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MEN should be banned from streets in the UK after 6pm, according to a Green Party peer.
In the wake of Sarah Everard’s disappearance from a London street, Baroness Jenny Jones told the House of Lords a night-time curfew for men would “make women a lot safer”.
? Follow our live blog for the latest developments on the Sarah Everard case
Police conduct a fingertip search of Poynders Road, London, after Sarah Everard went missing on March 3, 2021Credit: Getty Images – Getty
Will there be a 6pm curfew for men in the UK?
There is no plan for a 6pm curfew for men in the UK, despite Baroness Jenny Jones’s suggestion in the House of Lords.
In Wales, First Minister Mark Drakeford said any proposed curfew on men “wouldn’t be on the top of the list” of measures that the Welsh Government would consider as it would just be a “temporary intervention”.
A Government source dismissed the peer’s suggestion as “totally bonkers”. They said it would be a “massive curtailing of basic freedoms and rights” and would never work.
Caroline Nokes, Tory MP and chair of the Women and Equalities Committee told The Sun: “You can’t go around slapping curfews on one gender.
“Any solution to the real fear that women feel is going to have to be a lot more complex than that.
“Its a bonkers suggestion – but it has got us all talking about what practical steps men can take to make women feel safer.”
Baroness Jenny Jones wants men off the street from 6pmCredit: Rex Features
Who has proposed the curfew and why?
Green Party peer Baroness Jones mentioned the curfew during a House of Lords debate over amendments to the Domestic Abuse Bill.
She said: “In the week that Sarah Everard was abducted and, we suppose, killed – because remains have been found in a woodland in Kent – I argue that, at the next opportunity for any Bill that is appropriate, I might put in an amendment to create a curfew for men on the streets after 6pm.
“I feel this would make women a lot safer, and discrimination of all kinds would be lessened.”
Her comment came after cops warned women to be careful when walking outside alone after Sarah vanished off the street.
One scared woman, aged in her 30s, told The Sun Online: “I was told to be more careful because I live on my own.
“The police came round yesterday and said to be careful.
“I don’t want to leave the house at the moment. You don’t know what happened. It makes me very worried. I just can’t believe it.”
Sarah Everard is a 33-year-old, originally from York, who lives in LondonCredit: PA:Press Association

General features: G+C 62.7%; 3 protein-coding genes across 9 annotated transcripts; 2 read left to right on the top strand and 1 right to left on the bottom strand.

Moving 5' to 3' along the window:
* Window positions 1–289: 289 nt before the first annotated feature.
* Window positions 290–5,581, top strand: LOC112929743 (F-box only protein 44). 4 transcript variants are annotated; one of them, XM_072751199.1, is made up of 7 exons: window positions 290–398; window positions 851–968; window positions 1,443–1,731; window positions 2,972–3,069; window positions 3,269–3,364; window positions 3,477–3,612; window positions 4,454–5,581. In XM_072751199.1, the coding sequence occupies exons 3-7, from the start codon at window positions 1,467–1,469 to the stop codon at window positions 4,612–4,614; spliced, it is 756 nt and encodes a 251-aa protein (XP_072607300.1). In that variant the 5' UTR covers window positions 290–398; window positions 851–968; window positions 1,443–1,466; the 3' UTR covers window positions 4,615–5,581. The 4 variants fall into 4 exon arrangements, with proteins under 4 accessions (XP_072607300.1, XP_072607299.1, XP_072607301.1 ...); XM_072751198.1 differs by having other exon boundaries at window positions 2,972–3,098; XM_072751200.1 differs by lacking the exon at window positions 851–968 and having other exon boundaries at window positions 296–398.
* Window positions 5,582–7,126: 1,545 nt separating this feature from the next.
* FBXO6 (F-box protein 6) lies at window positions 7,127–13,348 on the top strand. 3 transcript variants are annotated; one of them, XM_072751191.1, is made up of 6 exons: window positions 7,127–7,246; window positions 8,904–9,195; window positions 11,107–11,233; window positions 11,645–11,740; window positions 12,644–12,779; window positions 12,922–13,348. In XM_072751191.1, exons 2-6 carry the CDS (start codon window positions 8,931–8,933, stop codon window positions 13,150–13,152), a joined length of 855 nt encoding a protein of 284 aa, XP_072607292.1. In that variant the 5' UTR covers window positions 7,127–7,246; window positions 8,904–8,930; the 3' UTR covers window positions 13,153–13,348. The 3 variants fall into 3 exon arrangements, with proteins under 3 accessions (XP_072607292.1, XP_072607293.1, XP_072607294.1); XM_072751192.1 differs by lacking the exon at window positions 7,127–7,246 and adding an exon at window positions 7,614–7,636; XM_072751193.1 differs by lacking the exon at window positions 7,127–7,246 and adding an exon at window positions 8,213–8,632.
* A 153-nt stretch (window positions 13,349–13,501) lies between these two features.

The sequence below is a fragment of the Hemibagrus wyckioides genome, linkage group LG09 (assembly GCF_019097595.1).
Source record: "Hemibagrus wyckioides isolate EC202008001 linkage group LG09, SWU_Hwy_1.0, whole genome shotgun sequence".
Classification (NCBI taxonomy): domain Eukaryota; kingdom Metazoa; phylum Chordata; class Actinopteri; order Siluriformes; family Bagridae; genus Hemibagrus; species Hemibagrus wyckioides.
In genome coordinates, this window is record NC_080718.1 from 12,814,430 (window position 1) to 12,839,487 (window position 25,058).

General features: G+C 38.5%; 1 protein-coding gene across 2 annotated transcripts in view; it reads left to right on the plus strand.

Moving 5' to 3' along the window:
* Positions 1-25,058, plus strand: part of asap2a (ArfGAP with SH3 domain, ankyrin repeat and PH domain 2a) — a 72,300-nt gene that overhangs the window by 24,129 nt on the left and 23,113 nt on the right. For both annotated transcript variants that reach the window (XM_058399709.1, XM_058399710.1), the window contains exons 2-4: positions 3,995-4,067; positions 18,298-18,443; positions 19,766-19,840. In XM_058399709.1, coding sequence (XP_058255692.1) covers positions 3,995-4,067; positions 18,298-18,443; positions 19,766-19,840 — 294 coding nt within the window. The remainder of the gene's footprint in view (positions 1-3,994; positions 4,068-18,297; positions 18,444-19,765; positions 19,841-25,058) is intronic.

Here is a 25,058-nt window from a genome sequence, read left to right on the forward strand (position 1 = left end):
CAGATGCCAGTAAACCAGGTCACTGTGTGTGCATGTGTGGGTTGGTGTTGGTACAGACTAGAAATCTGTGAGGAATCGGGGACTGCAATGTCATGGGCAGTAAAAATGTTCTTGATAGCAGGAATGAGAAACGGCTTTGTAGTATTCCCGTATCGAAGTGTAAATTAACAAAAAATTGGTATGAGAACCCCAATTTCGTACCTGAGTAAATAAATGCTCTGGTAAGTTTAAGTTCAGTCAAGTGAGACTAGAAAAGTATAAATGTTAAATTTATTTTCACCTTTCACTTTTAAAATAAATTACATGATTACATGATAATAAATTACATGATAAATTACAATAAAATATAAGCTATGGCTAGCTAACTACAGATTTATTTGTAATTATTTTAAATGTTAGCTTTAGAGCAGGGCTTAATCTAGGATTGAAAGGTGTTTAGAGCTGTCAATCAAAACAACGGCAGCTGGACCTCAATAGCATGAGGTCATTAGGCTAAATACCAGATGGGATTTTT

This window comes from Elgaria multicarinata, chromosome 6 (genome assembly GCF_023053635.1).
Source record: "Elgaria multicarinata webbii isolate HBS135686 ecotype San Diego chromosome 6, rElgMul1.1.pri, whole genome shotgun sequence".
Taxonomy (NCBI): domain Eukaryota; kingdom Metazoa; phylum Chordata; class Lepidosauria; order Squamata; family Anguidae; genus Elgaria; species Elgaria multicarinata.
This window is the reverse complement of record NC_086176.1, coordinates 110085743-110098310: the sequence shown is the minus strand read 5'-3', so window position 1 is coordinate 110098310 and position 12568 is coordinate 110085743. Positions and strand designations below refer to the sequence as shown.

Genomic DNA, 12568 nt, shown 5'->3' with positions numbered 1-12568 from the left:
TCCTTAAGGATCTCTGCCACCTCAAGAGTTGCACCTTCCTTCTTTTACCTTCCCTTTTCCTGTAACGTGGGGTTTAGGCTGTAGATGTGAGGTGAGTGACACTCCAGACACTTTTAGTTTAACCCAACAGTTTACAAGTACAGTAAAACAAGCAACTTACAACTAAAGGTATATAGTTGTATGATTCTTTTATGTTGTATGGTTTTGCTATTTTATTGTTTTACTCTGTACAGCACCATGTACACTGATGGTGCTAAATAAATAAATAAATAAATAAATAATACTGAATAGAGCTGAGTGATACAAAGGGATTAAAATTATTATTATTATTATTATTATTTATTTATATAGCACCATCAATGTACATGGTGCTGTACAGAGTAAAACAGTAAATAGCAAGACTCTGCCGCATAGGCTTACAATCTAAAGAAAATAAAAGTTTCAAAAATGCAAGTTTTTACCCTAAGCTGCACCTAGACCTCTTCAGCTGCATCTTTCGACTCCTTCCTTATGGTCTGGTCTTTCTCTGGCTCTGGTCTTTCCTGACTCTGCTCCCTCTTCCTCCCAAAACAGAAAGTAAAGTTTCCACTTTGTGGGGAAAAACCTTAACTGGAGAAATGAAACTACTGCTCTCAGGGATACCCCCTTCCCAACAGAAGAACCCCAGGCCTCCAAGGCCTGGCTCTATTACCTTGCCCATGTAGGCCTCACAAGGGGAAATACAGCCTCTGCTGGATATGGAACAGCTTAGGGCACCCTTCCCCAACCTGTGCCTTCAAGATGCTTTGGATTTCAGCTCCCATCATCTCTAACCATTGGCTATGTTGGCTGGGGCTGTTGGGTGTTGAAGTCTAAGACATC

But this in turn has prompted criticism over why women should be forced to take evasive action, such as wearing shoes they can run quickly in – when out in public by themselves – to protect themselves from men.
Labour former shadow women and equalities minister Dawn Butler told the Commons earlier this week: “One woman is killed every three days, but ask yourself this – what are we really doing about it?
“It is time for all those with power to stop being bystanders in this pandemic and get involved.”
Conservative former minister Andrea Leadsom said: “Today I feel pretty angry and sad.
“Angry that women walking home in the dark have to be scared of the person walking closely behind them, and saddened because for far too many women even getting home safely doesn’t mean they’re safe from harm.”
Labour’s Rosie Duffield (Canterbury) told the Commons: “Sarah Everard has reignited the fire within us much like George Floyd did – enough is enough.”
Meanwhile, Tory MP and Father of the House Sir Peter Bottomley added: “We all need to change and I hope we can get to the stage where I don’t have to carry a whistle on my keys, and my daughters and granddaughters don’t have to either.”
Mother of the House Harriet Harman, told the Commons: “When the police advise women, don’t go out at night on their own, women ask why do they have to be subjected to an informal curfew?
A police officer carries flowers from members of the public at Great Chart Golf and Leisure near Ashford in Kent following the discovery of human remainsCredit: PA:Press Association
“It is not women who are the problem here, it is men, and the criminal justice system fails women and lets men off the hook.